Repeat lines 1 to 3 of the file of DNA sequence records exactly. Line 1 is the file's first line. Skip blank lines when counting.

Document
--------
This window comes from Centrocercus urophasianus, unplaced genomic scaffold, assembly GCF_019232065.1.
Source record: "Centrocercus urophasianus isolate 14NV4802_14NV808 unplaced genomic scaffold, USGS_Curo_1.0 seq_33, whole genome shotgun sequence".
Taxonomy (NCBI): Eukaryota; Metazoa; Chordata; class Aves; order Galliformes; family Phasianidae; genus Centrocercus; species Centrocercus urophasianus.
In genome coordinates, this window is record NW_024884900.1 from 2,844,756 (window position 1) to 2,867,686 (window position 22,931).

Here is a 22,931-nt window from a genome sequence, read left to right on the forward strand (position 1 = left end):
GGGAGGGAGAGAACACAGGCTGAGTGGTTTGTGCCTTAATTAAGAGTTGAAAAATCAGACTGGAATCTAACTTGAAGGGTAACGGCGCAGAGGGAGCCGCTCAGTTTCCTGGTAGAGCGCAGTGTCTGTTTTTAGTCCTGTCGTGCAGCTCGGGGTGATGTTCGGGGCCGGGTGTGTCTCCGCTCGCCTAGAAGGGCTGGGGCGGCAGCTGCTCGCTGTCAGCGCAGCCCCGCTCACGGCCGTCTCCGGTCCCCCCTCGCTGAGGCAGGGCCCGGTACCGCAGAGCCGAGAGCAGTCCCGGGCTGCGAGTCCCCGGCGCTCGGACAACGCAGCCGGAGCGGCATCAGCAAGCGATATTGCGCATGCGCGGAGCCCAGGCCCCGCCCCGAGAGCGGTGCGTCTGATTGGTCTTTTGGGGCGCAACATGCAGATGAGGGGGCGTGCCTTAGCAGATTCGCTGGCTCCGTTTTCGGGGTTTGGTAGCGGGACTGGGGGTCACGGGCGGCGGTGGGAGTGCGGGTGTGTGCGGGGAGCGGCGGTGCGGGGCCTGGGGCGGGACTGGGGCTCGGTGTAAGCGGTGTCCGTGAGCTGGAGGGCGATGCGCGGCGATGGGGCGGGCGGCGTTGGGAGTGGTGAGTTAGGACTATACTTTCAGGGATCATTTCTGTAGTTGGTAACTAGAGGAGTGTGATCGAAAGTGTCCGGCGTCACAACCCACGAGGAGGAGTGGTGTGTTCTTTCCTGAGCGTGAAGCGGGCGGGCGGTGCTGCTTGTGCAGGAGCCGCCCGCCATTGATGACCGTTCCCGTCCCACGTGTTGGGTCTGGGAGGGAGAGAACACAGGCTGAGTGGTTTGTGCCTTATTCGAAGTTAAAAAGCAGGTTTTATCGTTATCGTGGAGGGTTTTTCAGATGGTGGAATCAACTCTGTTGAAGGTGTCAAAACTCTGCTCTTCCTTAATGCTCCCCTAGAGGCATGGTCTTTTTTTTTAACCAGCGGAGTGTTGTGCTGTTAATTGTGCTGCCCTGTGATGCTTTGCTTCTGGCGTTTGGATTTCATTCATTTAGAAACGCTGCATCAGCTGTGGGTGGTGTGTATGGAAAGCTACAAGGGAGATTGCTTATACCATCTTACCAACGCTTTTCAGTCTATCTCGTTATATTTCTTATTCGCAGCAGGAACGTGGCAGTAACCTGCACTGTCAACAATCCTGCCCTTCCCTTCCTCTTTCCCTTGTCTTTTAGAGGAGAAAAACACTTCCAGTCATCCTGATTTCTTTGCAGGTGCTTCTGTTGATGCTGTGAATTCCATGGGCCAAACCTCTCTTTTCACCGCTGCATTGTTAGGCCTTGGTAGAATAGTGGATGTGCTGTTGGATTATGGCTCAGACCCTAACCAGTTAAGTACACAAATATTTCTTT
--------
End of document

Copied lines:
This window comes from Centrocercus urophasianus, unplaced genomic scaffold, assembly GCF_019232065.1.
Source record: "Centrocercus urophasianus isolate 14NV4802_14NV808 unplaced genomic scaffold, USGS_Curo_1.0 seq_33, whole genome shotgun sequence".
Taxonomy (NCBI): Eukaryota; Metazoa; Chordata; class Aves; order Galliformes; family Phasianidae; genus Centrocercus; species Centrocercus urophasianus.